None of the sets the characters inhabit feel lived-in, or natural, or like they convey an actual world. Why Villeneuve opted for every building to be a grey slab with grey walls and nothing on them, I cannot for the life of me understand. None of its feels alive, vibrant, or remotely natural. It's all just copy-pasted textures that have nothing to them. Contrast this with Lynchs version and the lush round and gold features on the palace exterior and interiors, the beautiful ornaments and art-deco-looking elements. They have character to them, and they give a sense of personality to the area the characters are inhabiting. Villeneuves environments feel dead by comparison. Speaking of dead:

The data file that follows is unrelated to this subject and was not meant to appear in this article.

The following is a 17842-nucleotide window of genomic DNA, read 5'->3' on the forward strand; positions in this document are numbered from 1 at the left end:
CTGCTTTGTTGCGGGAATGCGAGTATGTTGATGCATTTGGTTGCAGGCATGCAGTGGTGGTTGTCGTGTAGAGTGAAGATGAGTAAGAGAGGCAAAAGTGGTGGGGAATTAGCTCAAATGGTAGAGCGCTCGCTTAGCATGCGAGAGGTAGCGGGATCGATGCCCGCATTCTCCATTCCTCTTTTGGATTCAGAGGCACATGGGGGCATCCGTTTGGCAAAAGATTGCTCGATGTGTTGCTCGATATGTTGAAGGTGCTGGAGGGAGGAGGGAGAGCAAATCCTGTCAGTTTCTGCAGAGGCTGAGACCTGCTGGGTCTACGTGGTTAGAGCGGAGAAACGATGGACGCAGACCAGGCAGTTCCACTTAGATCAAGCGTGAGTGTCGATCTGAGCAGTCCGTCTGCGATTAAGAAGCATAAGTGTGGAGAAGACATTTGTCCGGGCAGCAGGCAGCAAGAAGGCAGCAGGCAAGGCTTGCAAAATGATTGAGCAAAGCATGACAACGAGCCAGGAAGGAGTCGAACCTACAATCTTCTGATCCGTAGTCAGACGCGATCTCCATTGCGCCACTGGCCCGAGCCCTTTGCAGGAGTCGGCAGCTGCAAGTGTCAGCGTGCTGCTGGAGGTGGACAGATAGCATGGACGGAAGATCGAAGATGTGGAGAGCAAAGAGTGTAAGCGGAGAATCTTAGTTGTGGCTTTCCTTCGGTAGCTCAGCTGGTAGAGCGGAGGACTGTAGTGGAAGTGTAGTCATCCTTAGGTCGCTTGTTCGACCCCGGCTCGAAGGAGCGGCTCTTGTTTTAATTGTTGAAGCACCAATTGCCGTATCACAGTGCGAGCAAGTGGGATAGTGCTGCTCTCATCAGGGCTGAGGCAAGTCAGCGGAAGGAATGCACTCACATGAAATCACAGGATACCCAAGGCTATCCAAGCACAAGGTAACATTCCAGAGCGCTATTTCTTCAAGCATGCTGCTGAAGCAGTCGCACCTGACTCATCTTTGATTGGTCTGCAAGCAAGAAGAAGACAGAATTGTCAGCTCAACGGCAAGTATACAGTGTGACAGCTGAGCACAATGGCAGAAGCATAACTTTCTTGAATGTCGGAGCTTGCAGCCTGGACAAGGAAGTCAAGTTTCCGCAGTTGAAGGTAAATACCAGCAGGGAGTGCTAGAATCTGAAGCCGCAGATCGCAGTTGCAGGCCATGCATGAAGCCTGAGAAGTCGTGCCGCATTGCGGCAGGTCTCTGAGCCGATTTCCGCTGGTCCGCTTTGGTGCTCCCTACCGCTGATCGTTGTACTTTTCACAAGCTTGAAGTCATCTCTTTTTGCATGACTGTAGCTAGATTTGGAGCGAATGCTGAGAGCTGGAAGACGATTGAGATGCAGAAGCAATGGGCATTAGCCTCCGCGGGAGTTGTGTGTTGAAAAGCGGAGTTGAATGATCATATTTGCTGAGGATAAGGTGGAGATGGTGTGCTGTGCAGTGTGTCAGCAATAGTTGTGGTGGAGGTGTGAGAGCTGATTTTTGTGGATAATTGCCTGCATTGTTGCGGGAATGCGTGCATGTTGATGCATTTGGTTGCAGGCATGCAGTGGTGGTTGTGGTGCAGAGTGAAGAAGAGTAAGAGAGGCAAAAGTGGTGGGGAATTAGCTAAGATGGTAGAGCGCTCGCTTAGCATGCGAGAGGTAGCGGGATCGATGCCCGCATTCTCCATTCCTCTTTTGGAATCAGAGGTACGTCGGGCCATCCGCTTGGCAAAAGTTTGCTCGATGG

To call the characters lifeless would be an overstatement, however, they do all have an air of imposed seriousness on drabness to them, that weighs down on the general atmosphere a lot. Never is there a sense of levity, of a character being content, and actually tender moments between characters are very sparse. The only actor that is allowed to have the slightest charisma is Jason Momoa, but even then he does not get the opportunity to let it shine much. Timothée is good at what he does, though he always looks like he's constipated. The rest of the cast has to abide by the general tone of the film, which is unflinchingly serious, to a fault. Again, Lynch was able to incorporate genuinely touvhing moments while condensing more story into less runtime, so why couldn't Villeneuve? All of these elements, the artifical scale, the lifeless set design, the one-note characters, it all leads to a very distant and cold experience. Never did I ever emotionally engage in anything onscreen, the film started and then it ended and I was left pretty unphased by everything. It's such a shame, because the book as well as Lynchs film both have spectacle and scale as well as emotion and very human moments. But Villeneuves Dune could have also taken place on an ice planet and it would have fit the tone of the film almost better.